Mother, I don’t wanna be ungrateful but...
It was the 1950s. Emran was the only male child of seven, in Syed al-Yamani’s family. The youngest of the family, the apple of the eye, was very lavished by her mother, Syarifah Khatija. Syarifah Khatija was a strict old lady, especially after being the sole breadwinner when the patriarch passed away. Although strict, Syarifah gave his son everything—the best education, the best clothes and taught the best of manners and he grew to be a very fine young man.
At twenty-one, now working a good job and saving a lot of money, It is time now for Emran to marry. Emran was ready too, he was mature and popular among the girls so Syarifah half-expected that he’d have a good candidate.
“Ummi, I have known this friend, a female friend.” Emran said one day.
“Good? What’s her name?”
“Aisyah? Aisyah what?”
“Aisyah binti Burhan, ummi.”
“Hm. Just friends, I hope. No fancy stuff. “ His mother was silent after that. Maybe his mother didn’t know this girl, that’s why she looks rather uninterested. If she knows who this wonderful young lady is, she might like her.
So he talked about Aisyah a lot more in the coming days.
“Ummi, Aisyah just sew this fancy little baju kurung for her niece. She can sew very well, you know.”
“Ummi, Hajah Halimah met me and Aisyah in town. Hajah praised Aisyah’s good manners.”
“Ummi, Aisyah now does part-time babysitting. She takes care of kids like her own’s!”
“Ummi, Aisyah cooked this nice beef stew for us. Yummy is it?”
Every day without fail Emran took the effort to include the name Aisyah in his conversation. And yet, his Ummi never seemed to care. Not even a reply. Well, she did said ‘Aisyah’ once.
“Emran, what is it so good about Aisyah that you always spoke about her?”
“Ummi, she is faboulous! She is pretty, with ladylike manners, pious, great cook and...”
“How about Sharifah Wahidah, the girl from the Syed Al-Zamani family? She’s good too.”
“But Ummi, I don't love Weeda. She's like my sister.”
“Well, love can be built, but reputation isn’t.”
Emran was slightly puzzled by that reply. He tried to think of a meaning to it, but her preoccupation with Aisyah supersedes everything. He continued working and saving up money as usual, till the big day came six months later.
It was Friday, before the weekly prayers. Ummi was darning an old dress in the living room. Then came Emran in a green Baju Melayu and white songkok, looking more dapper than usual.
“Ummi,” he said, softly.
“Yes, Emran my young one.” Ummi keeps threading the dress, not looking up.
“Ummi, today I want you to accompany me somewhere. After Solat Jumaat, of course.”
“Oh, that’s why you are wearing nicely today. To where Emran?” His mother kept sewing.
“To Aisyah’s. We are gonna merisik.”
Ummi dropped her needle.
“Yes mother. I’d like to marry Aisyah. I know this is sudden and all, but I prepared the money. And also, I bought the ring too, right here...”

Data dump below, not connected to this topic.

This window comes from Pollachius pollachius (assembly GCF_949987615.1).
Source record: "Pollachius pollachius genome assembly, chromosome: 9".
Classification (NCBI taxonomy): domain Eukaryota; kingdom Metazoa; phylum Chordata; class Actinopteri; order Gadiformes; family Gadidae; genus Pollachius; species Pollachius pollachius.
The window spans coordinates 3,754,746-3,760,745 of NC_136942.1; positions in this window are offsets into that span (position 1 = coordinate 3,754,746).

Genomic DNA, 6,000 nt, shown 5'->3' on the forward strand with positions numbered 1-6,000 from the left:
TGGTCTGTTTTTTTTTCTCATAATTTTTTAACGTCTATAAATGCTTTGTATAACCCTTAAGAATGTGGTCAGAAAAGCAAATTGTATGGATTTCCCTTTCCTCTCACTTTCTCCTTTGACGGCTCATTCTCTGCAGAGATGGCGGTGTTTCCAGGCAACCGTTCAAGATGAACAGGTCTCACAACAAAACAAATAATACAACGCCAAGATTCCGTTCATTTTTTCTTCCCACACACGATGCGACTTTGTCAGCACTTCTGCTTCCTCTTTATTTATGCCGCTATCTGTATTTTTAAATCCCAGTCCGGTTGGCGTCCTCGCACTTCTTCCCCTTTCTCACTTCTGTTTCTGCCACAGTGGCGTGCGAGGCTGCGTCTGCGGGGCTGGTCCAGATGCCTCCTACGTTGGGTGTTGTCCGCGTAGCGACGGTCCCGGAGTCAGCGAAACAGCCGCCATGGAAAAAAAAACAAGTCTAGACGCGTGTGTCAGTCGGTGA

“No. You’re not gonna get married. Not with Aisyah.”
“Why Ummi? Aisyah is great! She’s all that! She can cook, sew, take care of kids, polite...”
“But she’s not a Sharifah.” Came her quick reply.
“Yes, I know that but, it’s just a name Ummi. Not everybody has that name...”
“That’s why, not EVERYBODY can marry us.”
“Mother, it’s just a name.” He pleaded. Looking serious, his mother put her dress to the side.
Now she looks straight at him.
“No, it was never ‘just a name’. It’s a reputation. A LINEAGE. A RIGHT. The Syed Al Yamani
descendant must continue to be pure-bred forever, not mixed with this commonfolks.” She stressed on the word commonfolks, as if it was about another species. Emran pleaded again.
“Mother, in Islam there is never a difference in race or skin color. The only difference is faith to God,” Emran debated.
“But in Islam there are four points in choosing a wife remember? Religion, Beauty, Wealth and of course Breed. Our breed is the selected one.”
“But the hadith said that if you emphasise on religion you can have a blessed marriage. Aisyah is pious and polite too. We may not find anyone like her, even in a thousand years.”
“But there are other Syarifahs out there to choose. Why not them, Emran?”
“Ummi, are you willing to miss out on such a great person by making up this rule?”
“Syed and Syarifah. Syarifah and Syed. That’s how it has been, that’s how it will always be.” Her mother ended the argument.
“I like Aisyah. And I WILL marry her.” Emran stood up, and left for the door.
“SYED EMRAN AL YEMENI.” Ummi said, firm and clear.
“You marry her, you are an ungrateful child. Anak derhaka.”
Emran stopped in his tracks. He was silent. She was silent. The room felt awkward for a long moment.
He glanced back to his mother. And turned his footsteps toward her.
“Ummi, I don’t want to be an anak derhaka. If that’s what you want, I will not marry Aisyah.”
Her mother smiled.
“But I won’t be marrying anyone else either.”
Emran took his songkok from the table in front of her mom, and walked out to the mosque, leaving his mother speechless.
*The name Syed Emran is not real, but the story is based on a real one. Till today, Emran never married.